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Movie review: 'Hitchcock' explores making of 'Psycho'
It's called “Hitchcock,” but director Sasha Gervasi's droll and surprisingly cheerful insider Hollywood biopic might just as well have been titled “Alma Reville.”
Of course, every moviegoer worth his popcorn salt instantly recognizes the name of the great “Master of Suspense,” maker of such landmark pictures as “Rear Window,” “North By Northwest,” “The Birds,” “Psycho,” “Vertigo” (which recently replaced “Citizen Kane” in the top spot of “Sight and Sound's” prestigious poll of greatest movies) and so many others.
But beyond a savvy circle of film buffs, the name Alma Reville might be synonymous with anonymous. (For the record, she was Alfred Hitchcock's wife of more than 50 years and on his every film his muse, unerring script editor and most trusted — though unaccredited — confidante.)
Yet, in constructing this all-over-the-map biopic — ostensibly focusing on a slice of Hitchcock's career in 1959-60, during the tumultuous making of his most controversial and groundbreaking picture, “Psycho” — Gervasi (making his narrative feature debut after the success of his spiky rock-doc “Anvil! The Story of Anvil”) smartly keeps the strong-willed and largely unheralded Alma front and center.
More than anything, the story (scripted by “Black Swan” scribe John J. McLaughlin, drawing on Stephen Rebello's informative book “Alfred Hitchcock and the Making of Psycho”) casts its key focus on the tribulations of Alfred and Alma's long, sturdy marriage and their symbiotic working relationship. Hitch (played by a virtually unrecognizable Anthony Hopkins beneath layers of latex) clearly couldn't function without her, but Alma (Helen Mirren, cool and knowing) seemed content to stay behind the curtains while the great man took the bows.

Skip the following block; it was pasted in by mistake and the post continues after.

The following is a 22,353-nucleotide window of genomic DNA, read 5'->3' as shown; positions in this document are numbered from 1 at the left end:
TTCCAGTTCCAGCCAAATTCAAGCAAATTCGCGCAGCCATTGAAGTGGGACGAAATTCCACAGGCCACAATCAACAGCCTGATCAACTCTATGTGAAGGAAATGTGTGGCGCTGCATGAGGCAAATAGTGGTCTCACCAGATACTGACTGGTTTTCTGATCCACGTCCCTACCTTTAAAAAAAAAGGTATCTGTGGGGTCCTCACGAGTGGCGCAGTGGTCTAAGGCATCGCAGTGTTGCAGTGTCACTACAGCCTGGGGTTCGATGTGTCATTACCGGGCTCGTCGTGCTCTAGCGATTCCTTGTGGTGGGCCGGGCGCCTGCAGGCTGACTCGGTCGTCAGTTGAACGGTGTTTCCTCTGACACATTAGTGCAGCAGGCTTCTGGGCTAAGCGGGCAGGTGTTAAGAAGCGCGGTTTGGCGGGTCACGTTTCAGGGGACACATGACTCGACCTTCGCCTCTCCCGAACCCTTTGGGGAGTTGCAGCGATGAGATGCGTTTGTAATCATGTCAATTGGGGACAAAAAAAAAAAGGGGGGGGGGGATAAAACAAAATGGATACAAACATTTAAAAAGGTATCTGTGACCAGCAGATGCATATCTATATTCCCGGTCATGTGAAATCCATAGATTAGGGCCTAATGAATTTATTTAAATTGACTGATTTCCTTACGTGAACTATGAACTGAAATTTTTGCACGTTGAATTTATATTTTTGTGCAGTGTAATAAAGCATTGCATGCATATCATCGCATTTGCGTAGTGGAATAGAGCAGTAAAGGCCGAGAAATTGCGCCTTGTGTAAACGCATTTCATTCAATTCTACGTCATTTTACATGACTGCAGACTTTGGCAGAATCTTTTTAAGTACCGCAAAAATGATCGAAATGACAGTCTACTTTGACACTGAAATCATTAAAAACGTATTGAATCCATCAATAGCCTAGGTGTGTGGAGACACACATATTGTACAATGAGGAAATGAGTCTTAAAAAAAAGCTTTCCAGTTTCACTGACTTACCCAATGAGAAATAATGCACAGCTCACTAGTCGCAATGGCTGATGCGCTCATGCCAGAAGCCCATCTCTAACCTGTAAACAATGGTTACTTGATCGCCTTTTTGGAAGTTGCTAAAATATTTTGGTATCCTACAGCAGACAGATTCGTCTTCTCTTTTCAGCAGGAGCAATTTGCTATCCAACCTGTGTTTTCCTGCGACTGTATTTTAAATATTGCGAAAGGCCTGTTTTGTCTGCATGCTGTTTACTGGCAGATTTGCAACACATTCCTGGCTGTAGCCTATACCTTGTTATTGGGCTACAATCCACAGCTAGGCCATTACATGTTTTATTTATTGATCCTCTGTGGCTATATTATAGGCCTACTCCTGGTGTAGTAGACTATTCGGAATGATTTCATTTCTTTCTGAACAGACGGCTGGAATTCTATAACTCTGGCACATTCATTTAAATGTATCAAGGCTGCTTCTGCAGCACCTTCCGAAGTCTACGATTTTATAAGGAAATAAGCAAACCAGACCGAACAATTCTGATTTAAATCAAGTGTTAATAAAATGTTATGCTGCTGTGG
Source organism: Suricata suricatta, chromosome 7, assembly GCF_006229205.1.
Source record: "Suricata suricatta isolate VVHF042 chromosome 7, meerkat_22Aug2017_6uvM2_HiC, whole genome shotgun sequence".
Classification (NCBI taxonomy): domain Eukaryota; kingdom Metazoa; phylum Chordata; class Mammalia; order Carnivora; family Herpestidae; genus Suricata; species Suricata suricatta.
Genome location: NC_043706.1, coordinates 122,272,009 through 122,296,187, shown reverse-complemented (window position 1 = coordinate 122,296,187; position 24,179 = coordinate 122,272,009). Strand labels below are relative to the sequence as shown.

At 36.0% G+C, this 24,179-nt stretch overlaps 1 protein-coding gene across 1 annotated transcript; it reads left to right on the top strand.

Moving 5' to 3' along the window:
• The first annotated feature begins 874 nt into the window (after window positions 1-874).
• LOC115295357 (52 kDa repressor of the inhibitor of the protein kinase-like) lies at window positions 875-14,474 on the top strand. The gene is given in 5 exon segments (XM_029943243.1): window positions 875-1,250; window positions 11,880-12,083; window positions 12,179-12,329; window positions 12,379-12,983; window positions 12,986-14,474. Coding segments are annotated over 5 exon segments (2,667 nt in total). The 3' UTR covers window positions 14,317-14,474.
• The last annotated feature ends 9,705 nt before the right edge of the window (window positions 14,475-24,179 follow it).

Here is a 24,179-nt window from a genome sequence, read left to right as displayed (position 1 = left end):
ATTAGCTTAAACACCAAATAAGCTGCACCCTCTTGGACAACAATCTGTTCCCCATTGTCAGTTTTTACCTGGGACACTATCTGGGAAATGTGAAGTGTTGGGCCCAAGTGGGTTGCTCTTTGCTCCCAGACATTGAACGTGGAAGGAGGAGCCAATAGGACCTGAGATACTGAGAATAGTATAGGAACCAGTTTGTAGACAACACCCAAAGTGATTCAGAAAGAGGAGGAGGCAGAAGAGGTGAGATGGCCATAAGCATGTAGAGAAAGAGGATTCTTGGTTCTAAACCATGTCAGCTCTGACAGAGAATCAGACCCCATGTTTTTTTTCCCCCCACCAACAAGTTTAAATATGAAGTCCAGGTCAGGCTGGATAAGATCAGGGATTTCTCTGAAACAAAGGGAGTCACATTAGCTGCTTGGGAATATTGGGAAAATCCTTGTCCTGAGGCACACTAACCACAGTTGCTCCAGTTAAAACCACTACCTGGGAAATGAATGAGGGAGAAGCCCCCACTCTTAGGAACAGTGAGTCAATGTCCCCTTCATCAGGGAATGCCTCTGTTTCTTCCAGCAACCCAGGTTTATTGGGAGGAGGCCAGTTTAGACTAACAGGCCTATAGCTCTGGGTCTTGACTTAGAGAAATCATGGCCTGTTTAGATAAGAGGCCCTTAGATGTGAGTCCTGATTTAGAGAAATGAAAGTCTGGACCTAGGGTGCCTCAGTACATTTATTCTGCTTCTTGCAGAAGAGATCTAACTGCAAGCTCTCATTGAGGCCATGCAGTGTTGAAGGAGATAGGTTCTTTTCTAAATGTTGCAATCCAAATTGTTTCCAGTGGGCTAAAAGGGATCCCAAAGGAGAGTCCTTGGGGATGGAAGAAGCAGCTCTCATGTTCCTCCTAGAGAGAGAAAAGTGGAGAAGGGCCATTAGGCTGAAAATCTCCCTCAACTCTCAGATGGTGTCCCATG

One problem with Gervasi's movie is that it also tries with uneven results to be so many other things, too: an insider Hollywood expose of Hitch's battles with stingy Paramount honchos and pinched Production Code censors; a pop-psych peek into Hitch's Svengali obsession with his icy blonde stars (Grace Kelly, Kim Novak, Vera Miles and Tippi Hedren, among them); a highly speculative musing on Hitchcock's deepest, darkest demons; a nuts-and-bolts tutorial on the making of “Psycho” (but, oddly, without too much visual reference to the real film — due to legal restrictions).
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Starring: Anthony Hopkins, Helen Mirren, Scarlett Johansson, James D'Arcy. (Some violent images, sexual content and thematic material)